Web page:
Pick up trucks are sold to men and women. But, let's face it, they are marketed mostly to men. One theme that runs through truck advertising is the image of power, strength, and control. Yet, a truck can end up being a lemon just like a car.
If a defective condition substantially impairs the use, value or safety of the vehicle, and it can't be repaired in a reasonable time or number of attempts, that vehicle could be a lemon regardless of whether it is a car or a truck. Some parts of the lemon law even apply to motorcycles, RVs and boats.
The market for trucks has exploded in the last two decades. The first reason for this trend was that trucks were exempt from the fuel economy regulations of CAFE, the Corporate Average Fuel Economy law of 1975. That law set national emissions standards for manufacturers to attain. These were minimum standards that could be averaged across the entire product line or model mix of any particular brand. The legislative compromise that would drive truck production for the next 50 years lay in language that set lower standards for trucks than for cars, initially to protect commercial trucking.
Manufacturers were quick to exploit the loophole. To move the truck inventory and increase the percentage of exempt vehicles in their fleets, automakers beefed up their advertising for family-use trucks. It worked. By the mid-nineties an urban truck craze ran parallel to the increase in another famously exempt category, the SUV. Manufacturers quickly caught on and responded to market demand with extended cabs, extra seats and seat belts for the whole family. Gone are the days when the kids scrambled into the open back and off the family rumbled over dirt country roads. The truck is now a multi-use tool for city dweller or suburban manimal - weekday work and weekend fun. Asked why they bought a truck, many men say it was to cart and carry sports equipment too big to fit in a sedan, or even in an SUV with racks. Bigger is better. But often the "fully-loaded" vehicle has so many options, those extras have over-loaded the chassis. Convenience is the catchword in the glossy brochures. But there is nothing convenient about having a lemon.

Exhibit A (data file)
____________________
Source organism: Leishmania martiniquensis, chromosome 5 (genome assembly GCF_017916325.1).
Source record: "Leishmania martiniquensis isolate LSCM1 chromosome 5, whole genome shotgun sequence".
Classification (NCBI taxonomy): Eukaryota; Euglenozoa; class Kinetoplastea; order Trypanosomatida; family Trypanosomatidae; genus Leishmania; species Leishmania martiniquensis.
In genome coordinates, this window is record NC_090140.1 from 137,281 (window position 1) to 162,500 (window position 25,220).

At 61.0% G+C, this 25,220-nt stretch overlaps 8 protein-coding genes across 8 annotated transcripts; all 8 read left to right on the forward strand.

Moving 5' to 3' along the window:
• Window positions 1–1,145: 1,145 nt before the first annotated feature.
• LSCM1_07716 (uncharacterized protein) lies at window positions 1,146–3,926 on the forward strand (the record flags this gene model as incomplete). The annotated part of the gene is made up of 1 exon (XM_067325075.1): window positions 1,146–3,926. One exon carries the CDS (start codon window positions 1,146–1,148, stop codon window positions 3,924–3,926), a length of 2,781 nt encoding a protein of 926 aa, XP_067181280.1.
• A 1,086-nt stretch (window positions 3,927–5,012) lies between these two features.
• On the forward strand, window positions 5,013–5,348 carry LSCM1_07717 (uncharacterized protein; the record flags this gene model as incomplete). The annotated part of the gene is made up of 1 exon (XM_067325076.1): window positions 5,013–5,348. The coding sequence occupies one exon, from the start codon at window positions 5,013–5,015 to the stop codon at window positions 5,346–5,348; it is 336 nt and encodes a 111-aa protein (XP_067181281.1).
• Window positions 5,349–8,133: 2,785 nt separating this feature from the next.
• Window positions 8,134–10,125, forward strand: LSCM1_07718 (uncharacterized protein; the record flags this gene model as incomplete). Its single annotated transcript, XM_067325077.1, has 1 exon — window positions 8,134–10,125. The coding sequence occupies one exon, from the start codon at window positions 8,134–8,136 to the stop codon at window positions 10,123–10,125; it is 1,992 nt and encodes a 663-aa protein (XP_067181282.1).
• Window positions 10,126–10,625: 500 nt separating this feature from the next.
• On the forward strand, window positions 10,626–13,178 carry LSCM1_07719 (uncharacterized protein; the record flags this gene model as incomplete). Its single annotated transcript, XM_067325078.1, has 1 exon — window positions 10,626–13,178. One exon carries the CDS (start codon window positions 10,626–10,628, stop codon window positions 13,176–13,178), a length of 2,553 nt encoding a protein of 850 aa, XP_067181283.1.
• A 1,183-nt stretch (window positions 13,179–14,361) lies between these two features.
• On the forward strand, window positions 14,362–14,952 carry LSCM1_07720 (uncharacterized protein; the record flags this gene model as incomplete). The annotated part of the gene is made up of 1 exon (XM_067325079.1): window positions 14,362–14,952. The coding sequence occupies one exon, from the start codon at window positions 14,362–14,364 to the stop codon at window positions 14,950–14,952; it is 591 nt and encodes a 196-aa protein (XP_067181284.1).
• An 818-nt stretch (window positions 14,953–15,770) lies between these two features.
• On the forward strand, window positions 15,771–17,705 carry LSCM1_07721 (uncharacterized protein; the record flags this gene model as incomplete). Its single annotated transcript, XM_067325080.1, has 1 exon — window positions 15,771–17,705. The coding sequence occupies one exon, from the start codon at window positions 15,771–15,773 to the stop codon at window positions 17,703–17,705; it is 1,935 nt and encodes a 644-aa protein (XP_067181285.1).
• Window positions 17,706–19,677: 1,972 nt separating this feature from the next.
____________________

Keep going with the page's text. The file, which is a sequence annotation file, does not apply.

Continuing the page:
If a truck suffers from a substantial defect, the steps to recovery are the same as for a car. First, the owner should return the vehicle to the nearest factory authorized dealer for repairs, carefully describe each symptom or condition at the time of service, and make sure that it is reported in the written repair order. If multiple repair attempts fail to fix the problem(s), the owner's call to the manufacturer with a demand for a new car or a refund may be in order. If that does not work, the consumer's best option is to seek a lawyer's advice. (Make sure you actually speak to an attorney before signing a retainer agreement.)
Trucks remain a symbol of freedom and strength. There is nothing weak about demanding a safe and reliable vehicle. There is strength in knowing and asserting your legal rights.